Courtesy of the SCC
As the pandemic continues to disrupt the traditions of a normal year at Yale, one group of class representatives, the Senior Class Council, has quickly adapted to still provide some semblance of community to the senior class.
In a typical year, the SCC hosts various events for seniors, such as a welcome back event, wine and cheese nights, senior week events and the Masquerade Ball. This year, however, it is no longer feasible to hold many of the events in their traditional in-person forms due to the pandemic. Still, the SCC has developed ways to approximate some of these class bonding experiences through modified versions of the events — with both online and in-person components — and other new initiatives.
“Our events help seniors reinforce their existing friend groups, but also expose them to other elements of the class they might have overlooked so far, creating the potential for new friendships,” Class Treasurer of the SCC Curtis Colvett ’21 told the News. “We tried to the best of our ability to keep that spirit alive, but it’s definitely looked different this year.”
The SCC is composed of 16 members with two elected class officers who, in turn, appoint 14 other members onto the council. The majority of the SCC’s budget is composed of senior class dues — small fees that seniors pay on top of regular per-semester costs that go toward class events. However, this year, the SCC is working with a lower budget, as more seniors are taking a leave of absence than usual. The council also reduced this year’s senior dues from $60 per semester to $50 per semester.
The main event of the first semester was the senior class picnic, held on Oct. 24 in place of what would normally be the senior college dinner — when each residential college would host a formal dinner for the seniors in their college dining hall. During the picnic, seniors picked up their catered sandwich meals from Nica’s Market at one of the three locations around campus.
“We felt it would be a good idea to take on the responsibility of offering a bonding meal to the seniors,” Class Secretary of the SCC Bryan Owens ’21 told the News.
The rapidly changing COVID-19 situation made planning and hosting the picnic difficult, according to Ciaran Hassan ’21, a member of the SCC. The original plan for the picnic was for seniors to pick up their meals and have picnics outside in small groups of five to seven people. However, a week before the picnic, Yale raised its alert level to yellow in response to an outbreak among the men’s ice hockey team. In response, the SCC scrapped the group meal plan. Instead, it had seniors pick up the food to take back to their rooms and also included virtual components such as games and trivia over Zoom.
Hassan also explained how he and Colvett worked with the Public Health Coordinators to ensure that health measures were followed. For example, volunteers who were passing out the sandwiches had to switch gloves every 20 minutes, and soccer cones were laid down 6 feet apart to promote social distancing while students were waiting in line. According to Hassan, around 400 seniors registered for the picnic, with a 60 to 70 percent turnout.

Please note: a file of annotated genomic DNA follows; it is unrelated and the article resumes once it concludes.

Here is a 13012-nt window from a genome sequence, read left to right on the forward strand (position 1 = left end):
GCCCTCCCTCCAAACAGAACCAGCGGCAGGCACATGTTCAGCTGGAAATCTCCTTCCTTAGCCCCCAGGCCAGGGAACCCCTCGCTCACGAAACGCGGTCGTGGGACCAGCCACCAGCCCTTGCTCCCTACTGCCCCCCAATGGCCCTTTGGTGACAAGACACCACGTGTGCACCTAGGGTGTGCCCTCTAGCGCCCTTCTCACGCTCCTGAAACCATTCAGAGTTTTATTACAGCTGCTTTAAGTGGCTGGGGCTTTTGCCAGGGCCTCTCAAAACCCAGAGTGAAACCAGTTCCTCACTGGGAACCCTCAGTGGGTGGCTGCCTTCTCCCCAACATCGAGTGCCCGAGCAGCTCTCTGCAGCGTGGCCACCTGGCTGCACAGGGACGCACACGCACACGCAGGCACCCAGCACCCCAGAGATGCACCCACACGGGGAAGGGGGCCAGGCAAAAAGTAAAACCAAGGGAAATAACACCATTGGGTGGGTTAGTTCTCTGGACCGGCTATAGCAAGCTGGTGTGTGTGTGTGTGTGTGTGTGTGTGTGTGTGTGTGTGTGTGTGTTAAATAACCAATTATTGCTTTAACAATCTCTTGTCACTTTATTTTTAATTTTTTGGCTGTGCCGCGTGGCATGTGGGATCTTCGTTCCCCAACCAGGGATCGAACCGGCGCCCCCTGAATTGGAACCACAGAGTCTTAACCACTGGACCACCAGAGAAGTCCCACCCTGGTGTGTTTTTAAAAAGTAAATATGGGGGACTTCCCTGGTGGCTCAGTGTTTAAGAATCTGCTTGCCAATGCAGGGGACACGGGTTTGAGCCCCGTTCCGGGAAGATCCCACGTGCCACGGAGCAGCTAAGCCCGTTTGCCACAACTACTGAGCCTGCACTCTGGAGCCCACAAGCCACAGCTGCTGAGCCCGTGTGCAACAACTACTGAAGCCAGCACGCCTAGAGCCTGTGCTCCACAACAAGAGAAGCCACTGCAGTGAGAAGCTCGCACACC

“We are proud of the picnic,” Owens said. “To our knowledge, during this COVID era, this picnic was the first large on-campus event in the Ivy League that involved an in-person component.”
The council also plans to remain flexible with its programming, Hassan said, as cases continue to rise across the country and in New Haven.
In addition to planning events within Yale’s senior class, the SCC is also working with the senior class councils of Princeton University, Harvard University and Stanford University to plan future joint events, such as the “Friendship Pact.”
Similar to the Marriage Pact — which matched Yale students via algorithm to potential romantic partners earlier this semester — seniors will fill out questionnaires, and software will use the data to group people from different schools together to “go out of the bubble of their own university,” Owens said.
“It’s the exact kind of thing you would be doing at a Harvard-Yale game or a basketball game with Princeton or whatever means we would have had to engage with other colleges before,” Colvett explained.
The council is also planning to send out care packages in early February, an effort that would include remote students as well. The packages will contain special Yale-branded masks, designed specially for the class of 2021.
“Years from now, when people are shuffling through their boxes of mementos and see these masks, hopefully they will remember how we, as a class and as a community, rose to this challenge,” Hassan said. “There is nothing normal about these circumstances, but we should leverage this lack of normalcy to create experiences that are nevertheless memorable.”
Hassan explained how most of the SCC’s initiatives this year have been geared toward trying to deepen existing friendships. Colvett said that they might undertake more projects next semester that allow new people to meet each other.
“We want to deliver a senior class experience, but we want you to be safe,” Hassan said. “We want to try to find that balance.”
Owens and Colvett will continue to serve as SCC class officers for five years after graduation, until their terms end at the five-year reunion in May 2026.
Sai Rayala | firstname.lastname@example.org